They always start out innocently enough, my obsessions. I see a butterfly, it is gorgeous. Watching it makes me stop whatever I was doing. Later I want to share what I saw but it is clumsy communicating deeply moving experiences when your descriptive language is limited by ignorance. Eloquence and inaccuracy are uneasy partners at best.
|Eastern Tiger Swallowtail/Papilio glaucus|
|Red Admiral - Vanessa atalanta|
I go out into the garden just to look some days. I see more butterflies. I take my camera out routinely now, and get many images, some of them very pleasing. I find out some of my butterflies are actually moths. I wonder if I can get a good photo of a bee, so I try.
|Sweat bee/Agapostemon surrounded by Carpet Beetles/Anthrenus lepidus.|
|Uh oh. Soldier beetle, probably Cantharis pellucida.|
|Forest tent caterpillar/Malacosoma disstria|
|Carpet beetles (making some area rugs)/Anthrenus lepidus|
|Western grapeleaf skeletonizer (Harrisina metallica)|
|Confession: I don't do anything about these dangling from the oaks but I do enjoy watching the birds eat them.|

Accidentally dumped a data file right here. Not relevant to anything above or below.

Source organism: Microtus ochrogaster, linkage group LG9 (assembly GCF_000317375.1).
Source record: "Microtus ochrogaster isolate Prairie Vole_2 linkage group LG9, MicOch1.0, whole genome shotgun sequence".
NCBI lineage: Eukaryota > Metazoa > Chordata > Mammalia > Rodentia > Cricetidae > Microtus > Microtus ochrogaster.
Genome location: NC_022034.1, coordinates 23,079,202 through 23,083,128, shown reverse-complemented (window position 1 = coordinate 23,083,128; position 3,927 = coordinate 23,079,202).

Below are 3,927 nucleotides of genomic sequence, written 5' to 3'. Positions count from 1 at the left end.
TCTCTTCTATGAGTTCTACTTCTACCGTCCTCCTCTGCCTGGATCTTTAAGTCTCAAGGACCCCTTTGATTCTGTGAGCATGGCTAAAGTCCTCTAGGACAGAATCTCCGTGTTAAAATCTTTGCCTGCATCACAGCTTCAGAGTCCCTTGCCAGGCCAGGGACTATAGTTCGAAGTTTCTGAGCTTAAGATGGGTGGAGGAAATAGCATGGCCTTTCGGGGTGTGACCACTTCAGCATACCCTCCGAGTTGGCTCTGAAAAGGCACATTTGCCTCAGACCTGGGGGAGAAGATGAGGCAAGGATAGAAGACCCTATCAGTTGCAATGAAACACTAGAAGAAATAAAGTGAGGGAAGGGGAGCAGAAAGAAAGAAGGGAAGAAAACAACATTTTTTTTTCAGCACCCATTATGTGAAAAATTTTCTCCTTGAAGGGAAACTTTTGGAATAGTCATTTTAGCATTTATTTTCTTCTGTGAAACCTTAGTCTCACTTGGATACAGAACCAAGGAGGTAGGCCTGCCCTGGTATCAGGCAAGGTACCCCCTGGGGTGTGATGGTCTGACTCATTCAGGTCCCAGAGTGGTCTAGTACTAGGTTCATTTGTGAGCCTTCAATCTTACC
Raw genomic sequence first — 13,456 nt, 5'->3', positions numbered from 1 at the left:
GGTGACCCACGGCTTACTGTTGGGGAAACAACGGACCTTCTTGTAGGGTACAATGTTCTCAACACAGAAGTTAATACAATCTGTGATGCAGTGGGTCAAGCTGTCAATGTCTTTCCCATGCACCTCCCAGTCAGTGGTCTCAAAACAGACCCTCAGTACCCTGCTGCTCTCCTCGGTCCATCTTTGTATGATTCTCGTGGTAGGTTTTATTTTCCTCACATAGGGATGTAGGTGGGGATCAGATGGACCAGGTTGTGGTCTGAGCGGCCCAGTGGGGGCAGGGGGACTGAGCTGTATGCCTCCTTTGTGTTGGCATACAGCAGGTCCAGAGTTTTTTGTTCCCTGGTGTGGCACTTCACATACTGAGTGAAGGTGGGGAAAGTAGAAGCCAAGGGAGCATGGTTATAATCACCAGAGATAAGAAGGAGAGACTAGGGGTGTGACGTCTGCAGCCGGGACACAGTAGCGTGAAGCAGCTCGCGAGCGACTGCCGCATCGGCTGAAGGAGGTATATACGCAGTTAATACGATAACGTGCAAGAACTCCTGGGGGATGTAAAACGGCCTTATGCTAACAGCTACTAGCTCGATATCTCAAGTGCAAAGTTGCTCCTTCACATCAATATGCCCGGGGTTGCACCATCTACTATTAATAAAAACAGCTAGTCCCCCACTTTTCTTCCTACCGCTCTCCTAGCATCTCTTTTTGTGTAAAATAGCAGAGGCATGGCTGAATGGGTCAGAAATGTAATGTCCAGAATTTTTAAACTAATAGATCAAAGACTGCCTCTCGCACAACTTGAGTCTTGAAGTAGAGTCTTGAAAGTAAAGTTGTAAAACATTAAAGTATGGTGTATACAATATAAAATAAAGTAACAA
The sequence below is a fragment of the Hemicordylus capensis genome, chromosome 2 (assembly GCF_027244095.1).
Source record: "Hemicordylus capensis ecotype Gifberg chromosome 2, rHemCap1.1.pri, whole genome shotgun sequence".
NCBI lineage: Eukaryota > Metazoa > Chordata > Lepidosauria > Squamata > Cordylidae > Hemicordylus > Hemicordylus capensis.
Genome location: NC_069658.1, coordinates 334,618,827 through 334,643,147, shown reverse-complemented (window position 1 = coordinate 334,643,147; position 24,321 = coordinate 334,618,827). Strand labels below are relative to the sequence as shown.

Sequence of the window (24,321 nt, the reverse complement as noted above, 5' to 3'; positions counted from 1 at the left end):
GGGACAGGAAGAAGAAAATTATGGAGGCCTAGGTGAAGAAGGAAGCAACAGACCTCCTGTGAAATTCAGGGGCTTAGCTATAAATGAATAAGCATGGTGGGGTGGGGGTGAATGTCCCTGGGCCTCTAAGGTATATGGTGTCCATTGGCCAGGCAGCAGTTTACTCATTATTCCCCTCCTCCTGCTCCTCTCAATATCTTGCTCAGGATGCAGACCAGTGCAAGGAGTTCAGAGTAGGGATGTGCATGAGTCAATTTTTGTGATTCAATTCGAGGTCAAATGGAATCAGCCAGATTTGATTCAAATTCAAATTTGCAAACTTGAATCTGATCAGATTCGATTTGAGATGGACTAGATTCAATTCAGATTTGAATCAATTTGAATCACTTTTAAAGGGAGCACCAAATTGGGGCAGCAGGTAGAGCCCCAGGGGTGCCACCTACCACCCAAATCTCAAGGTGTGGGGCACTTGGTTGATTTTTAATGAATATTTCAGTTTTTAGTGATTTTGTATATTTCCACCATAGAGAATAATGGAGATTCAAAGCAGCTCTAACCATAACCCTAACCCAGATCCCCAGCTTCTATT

|This image from last year (Aztec spur throated/Aidemona azteca). Immature nymphs show up later in the season but I've already spotted at least one of the duller brown adults hopping off at my approach.|
Occasionally in the process I end up mauling the very blossoms I'm out there trying to protect. Pleasant or not, I feel this population control response is a necessary part of being a good steward to the plants I've introduced into these spaces.
I can sum up my philosophy best with this borrowed and slightly altered phrase from medicine: "Better the planter than the pest".
|An ongoing ID nemesis - some sort of Skipper, subfamily Hairstreak|
|Anolis carolinensis on San Francesco d'Assisi|